The Best Power Settings for Laptops

By Rebecca Mecomber

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It is essential that you manage the power options of your laptop. Windows operating systems give you many options to manage your laptop's power settings. You can set power options to a pre-configured Windows settings, or customize your settings according to your needs. Depending on your operating system, your choices may be: Hibernate, Sleep or various custom settings. You can also specify these settings for times when your laptop is on battery or is plugged in and using AC power.


Windows XP provides the Hibernate setting, but this option is missing from Windows Vista and Windows 7. Users complained of numerous computer “freezes” and problems with Hibernate; often, Windows had difficulty starting up after being in the Hibernate mode. Instead, Vista and 7 offer the Sleep setting, which is much like Hibernate but is more reliable.


The Sleep setting enables your computer to save all your work to your computer's RAM memory. When your computer wakes from Sleep, your computer is restored to your work session that was saved. It is not necessary to restart your computer and reopen all your programs after rousing your computer from Sleep mode. Windows gives you the ability to choose when you want your computer to go into Sleep mode, or you can set it to the default Windows settings.

Custom Settings

The best power settings for laptops provide a balance between providing sufficient power for your needs, yet save energy and prevent your laptop from overheating. The laptop's display monitor uses a great deal of battery power, so turning down the brightness of the screen is the best choice in saving power. There are other ways to save energy and to keep your laptop a little cooler when idle, such as specifying when your laptop goes into Sleep mode or shuts down after the hard drive is idle. Windows allows you to tailor your power settings to configure a power plan that best suits your style. The options for customizing your Windows power plan are found in “Power Options” in the “Control Panel.”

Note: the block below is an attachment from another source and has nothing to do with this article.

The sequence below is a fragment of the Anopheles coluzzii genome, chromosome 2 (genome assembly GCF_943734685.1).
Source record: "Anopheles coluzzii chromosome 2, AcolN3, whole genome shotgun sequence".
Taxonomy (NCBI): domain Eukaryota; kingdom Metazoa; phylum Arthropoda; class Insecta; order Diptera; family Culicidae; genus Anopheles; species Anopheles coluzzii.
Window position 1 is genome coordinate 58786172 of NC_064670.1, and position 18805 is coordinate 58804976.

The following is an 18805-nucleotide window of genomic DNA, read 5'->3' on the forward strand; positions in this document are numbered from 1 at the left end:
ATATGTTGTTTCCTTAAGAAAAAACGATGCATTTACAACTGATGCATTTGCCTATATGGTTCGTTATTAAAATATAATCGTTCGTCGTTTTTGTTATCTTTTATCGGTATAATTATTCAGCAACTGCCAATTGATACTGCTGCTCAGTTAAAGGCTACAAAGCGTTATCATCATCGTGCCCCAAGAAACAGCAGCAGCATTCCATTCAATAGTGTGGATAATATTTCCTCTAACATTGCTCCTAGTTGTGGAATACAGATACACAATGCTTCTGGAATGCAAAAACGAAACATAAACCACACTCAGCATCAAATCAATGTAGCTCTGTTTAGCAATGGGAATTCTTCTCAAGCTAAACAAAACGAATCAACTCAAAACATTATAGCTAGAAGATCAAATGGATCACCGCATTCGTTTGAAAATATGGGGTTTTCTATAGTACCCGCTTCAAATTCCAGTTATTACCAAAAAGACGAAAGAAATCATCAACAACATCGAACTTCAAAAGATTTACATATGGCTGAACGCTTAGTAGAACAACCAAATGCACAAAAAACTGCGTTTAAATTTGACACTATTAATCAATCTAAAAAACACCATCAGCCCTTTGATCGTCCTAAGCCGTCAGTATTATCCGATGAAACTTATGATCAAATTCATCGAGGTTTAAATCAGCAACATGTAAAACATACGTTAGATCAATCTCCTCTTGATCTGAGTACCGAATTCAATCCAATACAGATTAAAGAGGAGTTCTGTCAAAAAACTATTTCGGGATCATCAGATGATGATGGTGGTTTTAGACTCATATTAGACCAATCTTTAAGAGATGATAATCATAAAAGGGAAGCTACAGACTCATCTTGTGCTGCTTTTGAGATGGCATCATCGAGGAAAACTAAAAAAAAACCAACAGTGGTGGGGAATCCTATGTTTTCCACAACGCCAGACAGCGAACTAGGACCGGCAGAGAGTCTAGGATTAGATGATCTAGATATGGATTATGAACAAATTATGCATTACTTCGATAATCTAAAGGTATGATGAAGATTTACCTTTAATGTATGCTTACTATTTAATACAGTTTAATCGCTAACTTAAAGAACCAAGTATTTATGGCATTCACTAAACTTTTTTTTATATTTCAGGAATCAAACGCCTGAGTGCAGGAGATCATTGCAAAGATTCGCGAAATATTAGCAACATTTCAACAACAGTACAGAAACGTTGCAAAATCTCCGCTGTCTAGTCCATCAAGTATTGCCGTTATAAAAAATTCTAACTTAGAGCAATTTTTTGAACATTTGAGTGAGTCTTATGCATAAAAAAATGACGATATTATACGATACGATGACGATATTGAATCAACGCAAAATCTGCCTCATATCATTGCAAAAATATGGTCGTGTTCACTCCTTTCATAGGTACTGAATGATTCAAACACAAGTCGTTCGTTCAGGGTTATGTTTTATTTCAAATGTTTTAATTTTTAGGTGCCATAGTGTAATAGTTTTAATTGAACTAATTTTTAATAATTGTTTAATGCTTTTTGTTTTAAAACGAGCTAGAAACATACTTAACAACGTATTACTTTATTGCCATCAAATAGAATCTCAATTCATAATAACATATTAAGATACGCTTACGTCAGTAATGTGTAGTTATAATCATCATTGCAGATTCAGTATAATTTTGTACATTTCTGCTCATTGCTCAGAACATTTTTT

The default “power saver” feature of Windows power settings is a good basic plan. However, you may want to experiment with these settings; for example, the default custom setting for the display on battery power is 50 percent brightness. This may be too dark for you. You can adjust the brightness, but doing so will use more battery power. Alternatively, you can set Windows to reduce hard drive idle time: for example, configure the hard drive into Sleep mode if the computer is idle for longer than 10 minutes.

The best power settings balance energy use and productivity. When on battery, configure the laptop power to reduce display brightness and to go into Sleep mode when idle. For best results, it is advised to shut off the display after idle for 15 to 20 minutes, and shut off or set Sleep mode for the hard drive after idle time reaches 20 to 30 minutes.